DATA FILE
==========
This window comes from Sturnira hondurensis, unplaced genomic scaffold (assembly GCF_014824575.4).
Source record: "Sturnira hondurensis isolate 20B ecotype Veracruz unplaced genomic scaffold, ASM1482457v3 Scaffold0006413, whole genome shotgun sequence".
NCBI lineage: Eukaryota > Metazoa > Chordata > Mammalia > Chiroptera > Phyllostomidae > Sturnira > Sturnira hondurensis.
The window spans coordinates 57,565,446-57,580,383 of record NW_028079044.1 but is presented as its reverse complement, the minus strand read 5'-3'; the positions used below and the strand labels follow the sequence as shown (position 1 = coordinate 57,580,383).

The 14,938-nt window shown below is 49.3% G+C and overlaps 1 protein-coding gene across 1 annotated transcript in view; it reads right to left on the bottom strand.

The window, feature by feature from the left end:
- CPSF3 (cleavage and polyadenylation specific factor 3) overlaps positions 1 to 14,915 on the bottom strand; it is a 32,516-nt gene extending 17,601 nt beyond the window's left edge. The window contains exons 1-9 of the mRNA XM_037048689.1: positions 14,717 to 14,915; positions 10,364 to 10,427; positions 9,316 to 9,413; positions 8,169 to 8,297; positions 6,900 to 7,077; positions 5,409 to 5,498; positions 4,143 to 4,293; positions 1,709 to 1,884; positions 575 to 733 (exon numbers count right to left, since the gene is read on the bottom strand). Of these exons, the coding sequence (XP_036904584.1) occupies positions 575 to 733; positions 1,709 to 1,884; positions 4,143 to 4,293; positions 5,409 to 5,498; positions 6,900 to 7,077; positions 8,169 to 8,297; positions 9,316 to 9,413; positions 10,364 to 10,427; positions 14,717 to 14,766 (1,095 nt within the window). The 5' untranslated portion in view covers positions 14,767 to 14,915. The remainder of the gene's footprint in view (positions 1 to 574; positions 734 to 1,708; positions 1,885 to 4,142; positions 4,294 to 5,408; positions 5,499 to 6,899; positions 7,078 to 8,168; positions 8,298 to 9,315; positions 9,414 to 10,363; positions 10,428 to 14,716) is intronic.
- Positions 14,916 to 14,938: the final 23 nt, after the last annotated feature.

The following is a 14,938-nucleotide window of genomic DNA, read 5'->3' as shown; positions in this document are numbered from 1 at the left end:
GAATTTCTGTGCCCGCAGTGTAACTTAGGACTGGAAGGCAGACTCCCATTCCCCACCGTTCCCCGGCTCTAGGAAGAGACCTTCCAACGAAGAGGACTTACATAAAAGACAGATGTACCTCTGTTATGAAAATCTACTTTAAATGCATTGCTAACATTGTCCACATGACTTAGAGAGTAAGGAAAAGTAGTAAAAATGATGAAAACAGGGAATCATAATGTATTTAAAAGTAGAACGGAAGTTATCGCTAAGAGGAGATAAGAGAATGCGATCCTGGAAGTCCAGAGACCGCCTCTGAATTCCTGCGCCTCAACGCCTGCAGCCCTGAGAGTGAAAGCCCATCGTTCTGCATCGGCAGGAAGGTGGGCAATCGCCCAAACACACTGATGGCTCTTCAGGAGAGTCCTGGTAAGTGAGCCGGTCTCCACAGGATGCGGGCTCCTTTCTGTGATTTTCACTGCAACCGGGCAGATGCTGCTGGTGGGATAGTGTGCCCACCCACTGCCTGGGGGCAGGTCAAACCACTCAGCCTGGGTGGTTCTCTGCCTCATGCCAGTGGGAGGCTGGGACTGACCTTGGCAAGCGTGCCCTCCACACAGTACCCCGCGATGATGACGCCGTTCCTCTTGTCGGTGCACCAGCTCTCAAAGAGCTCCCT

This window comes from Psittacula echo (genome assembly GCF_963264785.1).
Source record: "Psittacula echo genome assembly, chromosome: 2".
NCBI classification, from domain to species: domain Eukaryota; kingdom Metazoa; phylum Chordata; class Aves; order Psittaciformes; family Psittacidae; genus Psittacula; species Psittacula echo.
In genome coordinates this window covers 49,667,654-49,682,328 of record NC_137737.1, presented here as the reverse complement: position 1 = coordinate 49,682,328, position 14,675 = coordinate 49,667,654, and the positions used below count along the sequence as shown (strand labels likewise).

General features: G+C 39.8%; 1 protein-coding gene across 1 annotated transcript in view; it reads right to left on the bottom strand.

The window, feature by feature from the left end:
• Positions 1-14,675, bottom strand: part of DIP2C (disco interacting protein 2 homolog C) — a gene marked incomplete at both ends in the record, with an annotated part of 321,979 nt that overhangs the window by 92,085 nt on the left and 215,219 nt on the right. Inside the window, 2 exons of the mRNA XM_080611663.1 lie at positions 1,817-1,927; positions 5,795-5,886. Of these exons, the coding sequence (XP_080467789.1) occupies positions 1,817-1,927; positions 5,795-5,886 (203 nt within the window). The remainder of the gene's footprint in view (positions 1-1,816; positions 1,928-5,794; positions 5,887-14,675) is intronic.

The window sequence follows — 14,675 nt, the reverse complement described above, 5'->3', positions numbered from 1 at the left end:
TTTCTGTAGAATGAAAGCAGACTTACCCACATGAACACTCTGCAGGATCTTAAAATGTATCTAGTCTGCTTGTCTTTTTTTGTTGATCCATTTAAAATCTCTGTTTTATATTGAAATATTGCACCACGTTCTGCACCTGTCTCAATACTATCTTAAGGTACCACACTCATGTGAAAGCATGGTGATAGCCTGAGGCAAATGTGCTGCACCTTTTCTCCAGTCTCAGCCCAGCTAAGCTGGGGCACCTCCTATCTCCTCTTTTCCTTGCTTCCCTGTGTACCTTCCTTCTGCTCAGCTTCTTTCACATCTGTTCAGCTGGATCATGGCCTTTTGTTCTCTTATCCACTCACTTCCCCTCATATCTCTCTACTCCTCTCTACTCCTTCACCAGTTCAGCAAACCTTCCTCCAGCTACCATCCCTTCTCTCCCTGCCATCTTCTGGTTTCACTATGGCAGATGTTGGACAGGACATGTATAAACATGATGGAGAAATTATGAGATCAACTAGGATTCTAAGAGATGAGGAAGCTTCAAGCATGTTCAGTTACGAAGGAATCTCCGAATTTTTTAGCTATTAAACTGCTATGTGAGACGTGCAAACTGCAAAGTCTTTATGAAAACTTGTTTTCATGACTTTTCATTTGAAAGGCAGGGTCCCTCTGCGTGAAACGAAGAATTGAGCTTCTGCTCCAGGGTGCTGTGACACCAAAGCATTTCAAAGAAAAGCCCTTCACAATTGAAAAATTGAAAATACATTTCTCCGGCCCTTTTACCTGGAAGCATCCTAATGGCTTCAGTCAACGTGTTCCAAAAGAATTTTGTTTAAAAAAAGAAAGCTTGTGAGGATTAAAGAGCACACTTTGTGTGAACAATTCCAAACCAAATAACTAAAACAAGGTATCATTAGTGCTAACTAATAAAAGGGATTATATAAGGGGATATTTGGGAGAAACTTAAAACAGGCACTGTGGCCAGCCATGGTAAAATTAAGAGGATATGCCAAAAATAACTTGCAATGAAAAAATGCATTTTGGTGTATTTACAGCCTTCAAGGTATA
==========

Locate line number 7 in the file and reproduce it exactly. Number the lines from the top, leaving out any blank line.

- CPSF3 (cleavage and polyadenylation specific factor 3) overlaps positions 1 to 14,915 on the bottom strand; it is a 32,516-nt gene extending 17,601 nt beyond the window's left edge. The window contains exons 1-9 of the mRNA XM_037048689.1: positions 14,717 to 14,915; positions 10,364 to 10,427; positions 9,316 to 9,413; positions 8,169 to 8,297; positions 6,900 to 7,077; positions 5,409 to 5,498; positions 4,143 to 4,293; positions 1,709 to 1,884; positions 575 to 733 (exon numbers count right to left, since the gene is read on the bottom strand). Of these exons, the coding sequence (XP_036904584.1) occupies positions 575 to 733; positions 1,709 to 1,884; positions 4,143 to 4,293; positions 5,409 to 5,498; positions 6,900 to 7,077; positions 8,169 to 8,297; positions 9,316 to 9,413; positions 10,364 to 10,427; positions 14,717 to 14,766 (1,095 nt within the window). The 5' untranslated portion in view covers positions 14,767 to 14,915. The remainder of the gene's footprint in view (positions 1 to 574; positions 734 to 1,708; positions 1,885 to 4,142; positions 4,294 to 5,408; positions 5,499 to 6,899; positions 7,078 to 8,168; positions 8,298 to 9,315; positions 9,414 to 10,363; positions 10,428 to 14,716) is intronic.